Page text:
what apples and oranges: Taiwan, South Korea, New Zealand and Australia - all successful countries with the same application of contact tracing having a similar level of tests per case is too tough for your brain to comprehend? You are the one who play apples and oranges here. 
Australia, 57th in per capita testing; New Zealand 84th; South Korea 121st; Taiwan 179th. And, all claim low COVID death rates, too. Rather than cite all as success stories, perhaps we need to be suspicious of all of them, too.
Let's go beyond this.

First, re all those countries above, asymptomatic transmission means that looking only at contact tracing means some numbers are missing, surely.

Second, re Vietnam itself? Not sure if the Rainier Sheas of the world would excoriate Vietnam for either right deviationism or left deviationism vs Glorious Xi Jinping Thought, but, it is a Communist nation exercising hard control over data release, just like Beijing:
In the case of Vietnam, only the Ministry of Health can declare the number of positive cases. Hospitals and clinics cannot independently publish numbers, while any unofficial counts can be subjected to a penalty.  ...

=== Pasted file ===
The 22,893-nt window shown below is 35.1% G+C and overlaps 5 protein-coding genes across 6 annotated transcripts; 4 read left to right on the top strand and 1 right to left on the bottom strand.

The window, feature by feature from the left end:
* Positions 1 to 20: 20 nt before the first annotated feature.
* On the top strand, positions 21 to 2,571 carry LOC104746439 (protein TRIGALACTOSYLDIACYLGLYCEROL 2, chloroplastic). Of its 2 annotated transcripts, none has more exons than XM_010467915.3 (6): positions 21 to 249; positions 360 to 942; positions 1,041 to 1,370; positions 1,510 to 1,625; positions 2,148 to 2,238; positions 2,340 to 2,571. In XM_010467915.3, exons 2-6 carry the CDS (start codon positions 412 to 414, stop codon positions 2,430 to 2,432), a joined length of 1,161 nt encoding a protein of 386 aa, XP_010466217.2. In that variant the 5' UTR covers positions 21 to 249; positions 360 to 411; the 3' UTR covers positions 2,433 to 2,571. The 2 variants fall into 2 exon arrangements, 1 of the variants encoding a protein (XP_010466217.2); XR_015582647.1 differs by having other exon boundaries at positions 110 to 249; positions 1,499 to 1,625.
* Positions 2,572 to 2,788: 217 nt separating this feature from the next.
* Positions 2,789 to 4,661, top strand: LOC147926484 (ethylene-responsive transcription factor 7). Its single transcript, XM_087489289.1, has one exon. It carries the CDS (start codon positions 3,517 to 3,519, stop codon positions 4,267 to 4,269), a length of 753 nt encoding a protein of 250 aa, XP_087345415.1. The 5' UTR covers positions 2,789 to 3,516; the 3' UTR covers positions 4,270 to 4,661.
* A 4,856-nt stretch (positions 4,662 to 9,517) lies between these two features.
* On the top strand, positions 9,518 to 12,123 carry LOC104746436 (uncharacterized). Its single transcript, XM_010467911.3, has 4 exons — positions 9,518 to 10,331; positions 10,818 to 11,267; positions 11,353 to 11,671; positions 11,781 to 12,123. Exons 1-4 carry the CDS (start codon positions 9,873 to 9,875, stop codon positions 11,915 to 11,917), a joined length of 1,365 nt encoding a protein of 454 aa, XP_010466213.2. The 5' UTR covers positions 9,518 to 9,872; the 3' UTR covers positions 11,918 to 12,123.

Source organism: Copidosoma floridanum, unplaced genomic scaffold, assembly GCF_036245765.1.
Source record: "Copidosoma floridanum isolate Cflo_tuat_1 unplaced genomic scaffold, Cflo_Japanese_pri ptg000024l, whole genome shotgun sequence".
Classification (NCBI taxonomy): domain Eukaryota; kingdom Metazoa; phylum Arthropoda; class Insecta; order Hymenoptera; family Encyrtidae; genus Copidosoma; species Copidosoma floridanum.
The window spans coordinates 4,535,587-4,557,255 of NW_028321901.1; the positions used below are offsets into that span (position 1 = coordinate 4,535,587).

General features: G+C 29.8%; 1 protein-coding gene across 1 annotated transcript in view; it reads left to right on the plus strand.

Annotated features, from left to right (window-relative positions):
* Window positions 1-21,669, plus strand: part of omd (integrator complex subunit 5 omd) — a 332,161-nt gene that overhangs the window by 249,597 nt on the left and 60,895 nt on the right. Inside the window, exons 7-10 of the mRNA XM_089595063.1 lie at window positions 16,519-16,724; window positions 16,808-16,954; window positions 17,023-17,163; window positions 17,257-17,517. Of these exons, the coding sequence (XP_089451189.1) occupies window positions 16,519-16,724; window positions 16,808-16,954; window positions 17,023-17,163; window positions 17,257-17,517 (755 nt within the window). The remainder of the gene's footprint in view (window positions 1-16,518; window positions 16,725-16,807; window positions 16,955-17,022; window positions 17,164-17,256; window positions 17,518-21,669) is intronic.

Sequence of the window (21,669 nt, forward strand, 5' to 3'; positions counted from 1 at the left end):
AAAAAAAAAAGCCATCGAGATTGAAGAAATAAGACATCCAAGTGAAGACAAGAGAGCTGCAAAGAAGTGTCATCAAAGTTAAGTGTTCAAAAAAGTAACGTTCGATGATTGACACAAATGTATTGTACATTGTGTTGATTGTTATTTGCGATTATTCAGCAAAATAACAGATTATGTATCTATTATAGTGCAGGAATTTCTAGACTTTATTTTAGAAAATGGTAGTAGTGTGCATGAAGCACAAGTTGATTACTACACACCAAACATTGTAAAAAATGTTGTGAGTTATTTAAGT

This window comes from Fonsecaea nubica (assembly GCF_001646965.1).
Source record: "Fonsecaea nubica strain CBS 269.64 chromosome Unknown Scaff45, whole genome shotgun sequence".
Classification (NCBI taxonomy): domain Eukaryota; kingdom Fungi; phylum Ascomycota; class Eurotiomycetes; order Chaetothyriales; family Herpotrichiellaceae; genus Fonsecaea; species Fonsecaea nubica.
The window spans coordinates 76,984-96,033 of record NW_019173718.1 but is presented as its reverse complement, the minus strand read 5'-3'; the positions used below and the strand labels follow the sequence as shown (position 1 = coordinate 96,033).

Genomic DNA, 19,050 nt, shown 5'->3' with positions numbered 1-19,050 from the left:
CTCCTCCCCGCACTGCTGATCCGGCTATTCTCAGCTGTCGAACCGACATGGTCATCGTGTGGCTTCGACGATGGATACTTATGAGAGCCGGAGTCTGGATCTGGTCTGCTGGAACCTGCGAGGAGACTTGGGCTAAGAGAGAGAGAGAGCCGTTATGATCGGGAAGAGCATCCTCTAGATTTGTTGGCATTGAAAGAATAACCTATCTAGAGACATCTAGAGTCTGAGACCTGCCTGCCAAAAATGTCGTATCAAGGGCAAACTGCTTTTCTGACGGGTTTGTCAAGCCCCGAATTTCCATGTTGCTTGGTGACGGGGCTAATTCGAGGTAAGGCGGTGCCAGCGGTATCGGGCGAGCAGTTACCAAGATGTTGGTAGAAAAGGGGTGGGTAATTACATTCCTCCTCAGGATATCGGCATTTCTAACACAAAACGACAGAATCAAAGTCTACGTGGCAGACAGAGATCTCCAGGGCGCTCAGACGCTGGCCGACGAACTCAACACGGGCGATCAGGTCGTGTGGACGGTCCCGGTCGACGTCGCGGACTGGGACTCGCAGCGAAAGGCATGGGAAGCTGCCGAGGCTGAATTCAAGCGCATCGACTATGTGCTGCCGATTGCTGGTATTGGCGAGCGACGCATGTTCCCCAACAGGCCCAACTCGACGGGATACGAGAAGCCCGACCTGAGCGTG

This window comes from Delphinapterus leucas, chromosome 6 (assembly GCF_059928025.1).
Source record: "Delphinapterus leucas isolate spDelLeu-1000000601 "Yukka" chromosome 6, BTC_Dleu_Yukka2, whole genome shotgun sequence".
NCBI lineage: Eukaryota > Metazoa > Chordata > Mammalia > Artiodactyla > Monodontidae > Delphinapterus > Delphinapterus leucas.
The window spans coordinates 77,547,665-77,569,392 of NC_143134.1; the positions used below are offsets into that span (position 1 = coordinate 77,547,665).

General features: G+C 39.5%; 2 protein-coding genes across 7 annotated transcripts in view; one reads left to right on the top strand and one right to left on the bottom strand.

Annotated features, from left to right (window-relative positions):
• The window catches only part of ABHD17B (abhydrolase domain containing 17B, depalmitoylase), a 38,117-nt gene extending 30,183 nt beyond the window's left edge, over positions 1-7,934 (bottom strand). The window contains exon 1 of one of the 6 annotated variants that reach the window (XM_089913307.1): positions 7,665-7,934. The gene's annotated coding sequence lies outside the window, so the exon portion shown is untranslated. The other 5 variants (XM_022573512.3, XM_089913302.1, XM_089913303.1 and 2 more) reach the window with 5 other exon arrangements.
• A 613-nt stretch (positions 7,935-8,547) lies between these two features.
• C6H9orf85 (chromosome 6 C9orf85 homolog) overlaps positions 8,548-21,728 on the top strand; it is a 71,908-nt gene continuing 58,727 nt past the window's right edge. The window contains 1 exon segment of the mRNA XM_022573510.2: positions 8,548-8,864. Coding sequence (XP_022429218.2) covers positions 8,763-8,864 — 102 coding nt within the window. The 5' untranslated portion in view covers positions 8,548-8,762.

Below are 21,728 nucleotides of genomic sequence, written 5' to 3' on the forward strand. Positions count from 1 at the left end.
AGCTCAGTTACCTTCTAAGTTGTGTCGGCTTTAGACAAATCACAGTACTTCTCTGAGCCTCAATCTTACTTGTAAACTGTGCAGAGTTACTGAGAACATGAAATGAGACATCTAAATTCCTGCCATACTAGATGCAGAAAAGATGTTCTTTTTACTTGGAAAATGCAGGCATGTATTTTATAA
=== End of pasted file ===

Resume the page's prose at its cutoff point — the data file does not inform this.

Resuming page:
Vietnam’s reporting of a low number of infections and zero deaths helps the Communist Party (CPV) overcome domestic distrust in light of recent legitimacy crises. Before the outbreak, the CPV was under intense pressure from dissidents at home and aboard. A deadly clash between the government and villagers over a longstanding land dispute took place in early January. ... 
However, the Covid-19 outbreak gave the CPV an opportunity to burnish its image after the land grab and other charges of corruption.
Now, it's true that the Lowy Institute of Australia is sort of a Down Under version of neocon-leaning, winger-leaning within the bipartisan foreign policy establishment, so these grafs above should be taken with a small grain of salt. But not, I think, a huge one. One of the links within the Lowy piece has the Vietnamese government claiming this:
According to information from the Ministry of Public Security, taking advantage of the COVID-19 epidemic, hostile and reactionary forces at home and abroad spread on cyberspace a lot of false information, distorting the epidemic situation. and the direction and administration of the Government, the Ministry of Health and ministries, branches and localities in epidemic prevention efforts.  
In addition, many people take advantage of the epidemic situation to spread false information or give information that is inaccurate, unconfirmed, and speculated according to their views, personal perceptions to sentence views, like sentences, and cause confusion. bring in the public opinion.
If a local hospital can't officially report a case as COVID, maybe it's not allowed to do contact tracing, among other things?  Given this above, I'd assume that's likely.

I would like to thank Tran Hai for inspiring me into the additional round of internet search on this issue.